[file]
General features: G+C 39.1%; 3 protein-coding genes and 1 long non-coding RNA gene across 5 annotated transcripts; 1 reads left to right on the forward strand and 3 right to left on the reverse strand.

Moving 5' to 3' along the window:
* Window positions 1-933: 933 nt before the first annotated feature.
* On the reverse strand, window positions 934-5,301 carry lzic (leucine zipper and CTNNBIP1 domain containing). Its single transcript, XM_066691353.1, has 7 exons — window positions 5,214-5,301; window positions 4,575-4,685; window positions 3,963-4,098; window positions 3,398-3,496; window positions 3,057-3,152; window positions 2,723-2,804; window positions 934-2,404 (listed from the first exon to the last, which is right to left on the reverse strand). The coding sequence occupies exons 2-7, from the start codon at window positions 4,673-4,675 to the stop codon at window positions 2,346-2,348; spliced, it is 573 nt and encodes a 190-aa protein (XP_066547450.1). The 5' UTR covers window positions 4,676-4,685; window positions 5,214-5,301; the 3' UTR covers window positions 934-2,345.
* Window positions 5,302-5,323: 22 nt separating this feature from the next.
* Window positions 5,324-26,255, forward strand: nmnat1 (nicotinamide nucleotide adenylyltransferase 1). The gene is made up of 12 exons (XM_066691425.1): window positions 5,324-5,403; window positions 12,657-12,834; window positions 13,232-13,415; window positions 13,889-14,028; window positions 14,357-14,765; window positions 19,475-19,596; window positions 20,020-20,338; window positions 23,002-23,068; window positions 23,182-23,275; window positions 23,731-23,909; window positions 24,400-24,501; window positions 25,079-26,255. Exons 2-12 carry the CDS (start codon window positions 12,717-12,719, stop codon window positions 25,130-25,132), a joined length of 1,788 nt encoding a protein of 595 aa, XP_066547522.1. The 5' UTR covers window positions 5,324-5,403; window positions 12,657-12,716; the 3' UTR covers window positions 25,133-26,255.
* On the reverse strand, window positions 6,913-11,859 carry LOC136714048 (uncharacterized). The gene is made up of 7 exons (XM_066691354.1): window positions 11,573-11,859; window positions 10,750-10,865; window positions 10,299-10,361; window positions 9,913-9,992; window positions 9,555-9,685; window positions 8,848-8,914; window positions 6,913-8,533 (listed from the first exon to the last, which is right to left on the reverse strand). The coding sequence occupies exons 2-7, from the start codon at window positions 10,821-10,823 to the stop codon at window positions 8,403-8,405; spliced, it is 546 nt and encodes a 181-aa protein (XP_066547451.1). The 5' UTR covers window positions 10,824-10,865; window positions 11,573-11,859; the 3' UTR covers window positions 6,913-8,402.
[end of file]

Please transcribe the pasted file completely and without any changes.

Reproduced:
General features: G+C 39.1%; 3 protein-coding genes and 1 long non-coding RNA gene across 5 annotated transcripts; 1 reads left to right on the forward strand and 3 right to left on the reverse strand.

Moving 5' to 3' along the window:
* Window positions 1-933: 933 nt before the first annotated feature.
* On the reverse strand, window positions 934-5,301 carry lzic (leucine zipper and CTNNBIP1 domain containing). Its single transcript, XM_066691353.1, has 7 exons — window positions 5,214-5,301; window positions 4,575-4,685; window positions 3,963-4,098; window positions 3,398-3,496; window positions 3,057-3,152; window positions 2,723-2,804; window positions 934-2,404 (listed from the first exon to the last, which is right to left on the reverse strand). The coding sequence occupies exons 2-7, from the start codon at window positions 4,673-4,675 to the stop codon at window positions 2,346-2,348; spliced, it is 573 nt and encodes a 190-aa protein (XP_066547450.1). The 5' UTR covers window positions 4,676-4,685; window positions 5,214-5,301; the 3' UTR covers window positions 934-2,345.
* Window positions 5,302-5,323: 22 nt separating this feature from the next.
* Window positions 5,324-26,255, forward strand: nmnat1 (nicotinamide nucleotide adenylyltransferase 1). The gene is made up of 12 exons (XM_066691425.1): window positions 5,324-5,403; window positions 12,657-12,834; window positions 13,232-13,415; window positions 13,889-14,028; window positions 14,357-14,765; window positions 19,475-19,596; window positions 20,020-20,338; window positions 23,002-23,068; window positions 23,182-23,275; window positions 23,731-23,909; window positions 24,400-24,501; window positions 25,079-26,255. Exons 2-12 carry the CDS (start codon window positions 12,717-12,719, stop codon window positions 25,130-25,132), a joined length of 1,788 nt encoding a protein of 595 aa, XP_066547522.1. The 5' UTR covers window positions 5,324-5,403; window positions 12,657-12,716; the 3' UTR covers window positions 25,133-26,255.
* On the reverse strand, window positions 6,913-11,859 carry LOC136714048 (uncharacterized). The gene is made up of 7 exons (XM_066691354.1): window positions 11,573-11,859; window positions 10,750-10,865; window positions 10,299-10,361; window positions 9,913-9,992; window positions 9,555-9,685; window positions 8,848-8,914; window positions 6,913-8,533 (listed from the first exon to the last, which is right to left on the reverse strand). The coding sequence occupies exons 2-7, from the start codon at window positions 10,821-10,823 to the stop codon at window positions 8,403-8,405; spliced, it is 546 nt and encodes a 181-aa protein (XP_066547451.1). The 5' UTR covers window positions 10,824-10,865; window positions 11,573-11,859; the 3' UTR covers window positions 6,913-8,402.